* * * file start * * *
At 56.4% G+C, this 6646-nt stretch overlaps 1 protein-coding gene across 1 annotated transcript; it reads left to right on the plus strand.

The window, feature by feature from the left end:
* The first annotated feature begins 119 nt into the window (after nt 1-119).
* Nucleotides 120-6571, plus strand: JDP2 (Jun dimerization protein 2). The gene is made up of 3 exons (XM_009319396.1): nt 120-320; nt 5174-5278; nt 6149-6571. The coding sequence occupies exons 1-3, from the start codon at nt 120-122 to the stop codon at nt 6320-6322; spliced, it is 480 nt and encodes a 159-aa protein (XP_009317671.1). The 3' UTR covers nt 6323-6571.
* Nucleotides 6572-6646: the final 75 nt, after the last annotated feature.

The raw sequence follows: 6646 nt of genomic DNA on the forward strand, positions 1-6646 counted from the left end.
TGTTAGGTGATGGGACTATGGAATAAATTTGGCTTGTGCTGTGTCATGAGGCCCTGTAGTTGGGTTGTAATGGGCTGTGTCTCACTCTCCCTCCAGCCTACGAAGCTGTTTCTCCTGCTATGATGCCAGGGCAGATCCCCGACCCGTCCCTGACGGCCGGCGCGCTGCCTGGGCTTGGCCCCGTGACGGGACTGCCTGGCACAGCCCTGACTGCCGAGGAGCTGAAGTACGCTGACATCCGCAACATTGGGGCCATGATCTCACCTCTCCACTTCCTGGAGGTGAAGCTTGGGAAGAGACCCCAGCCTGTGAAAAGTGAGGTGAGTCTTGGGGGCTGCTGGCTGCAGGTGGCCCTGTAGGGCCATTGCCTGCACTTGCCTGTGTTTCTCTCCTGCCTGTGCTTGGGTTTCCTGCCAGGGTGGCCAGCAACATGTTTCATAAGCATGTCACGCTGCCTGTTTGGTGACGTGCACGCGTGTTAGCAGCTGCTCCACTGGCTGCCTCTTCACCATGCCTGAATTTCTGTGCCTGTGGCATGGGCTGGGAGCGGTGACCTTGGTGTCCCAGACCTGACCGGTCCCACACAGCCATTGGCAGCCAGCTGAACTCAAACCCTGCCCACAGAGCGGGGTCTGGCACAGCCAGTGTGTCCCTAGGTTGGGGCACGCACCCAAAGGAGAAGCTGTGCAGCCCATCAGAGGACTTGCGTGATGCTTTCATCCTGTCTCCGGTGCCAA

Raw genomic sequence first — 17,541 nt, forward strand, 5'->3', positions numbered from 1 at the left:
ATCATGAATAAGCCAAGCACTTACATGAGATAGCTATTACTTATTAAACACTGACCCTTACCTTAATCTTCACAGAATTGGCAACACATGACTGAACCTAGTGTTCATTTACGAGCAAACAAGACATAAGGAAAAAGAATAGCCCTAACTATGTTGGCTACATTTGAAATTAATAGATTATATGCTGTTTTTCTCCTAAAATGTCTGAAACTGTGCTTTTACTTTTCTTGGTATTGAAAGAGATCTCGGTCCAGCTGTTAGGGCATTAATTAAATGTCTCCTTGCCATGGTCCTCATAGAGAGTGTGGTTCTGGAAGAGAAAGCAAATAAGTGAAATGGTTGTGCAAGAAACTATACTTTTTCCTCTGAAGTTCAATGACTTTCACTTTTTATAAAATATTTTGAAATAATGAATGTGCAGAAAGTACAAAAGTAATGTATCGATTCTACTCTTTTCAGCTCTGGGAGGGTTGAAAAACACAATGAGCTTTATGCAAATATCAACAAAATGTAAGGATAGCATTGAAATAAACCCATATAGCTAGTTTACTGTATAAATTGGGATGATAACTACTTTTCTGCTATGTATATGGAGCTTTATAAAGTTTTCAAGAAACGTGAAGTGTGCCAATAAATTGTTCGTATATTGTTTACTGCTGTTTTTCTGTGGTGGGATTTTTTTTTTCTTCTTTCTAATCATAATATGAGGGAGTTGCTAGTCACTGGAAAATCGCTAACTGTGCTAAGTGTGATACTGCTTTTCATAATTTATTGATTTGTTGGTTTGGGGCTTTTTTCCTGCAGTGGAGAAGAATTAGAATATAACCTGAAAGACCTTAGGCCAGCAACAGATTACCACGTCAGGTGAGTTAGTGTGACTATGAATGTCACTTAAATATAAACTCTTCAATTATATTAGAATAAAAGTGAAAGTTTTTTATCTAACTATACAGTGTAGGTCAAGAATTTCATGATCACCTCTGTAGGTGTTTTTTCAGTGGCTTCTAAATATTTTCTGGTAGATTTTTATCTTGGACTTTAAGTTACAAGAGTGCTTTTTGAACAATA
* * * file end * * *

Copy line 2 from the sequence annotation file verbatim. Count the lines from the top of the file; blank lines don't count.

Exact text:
The window, feature by feature from the left end: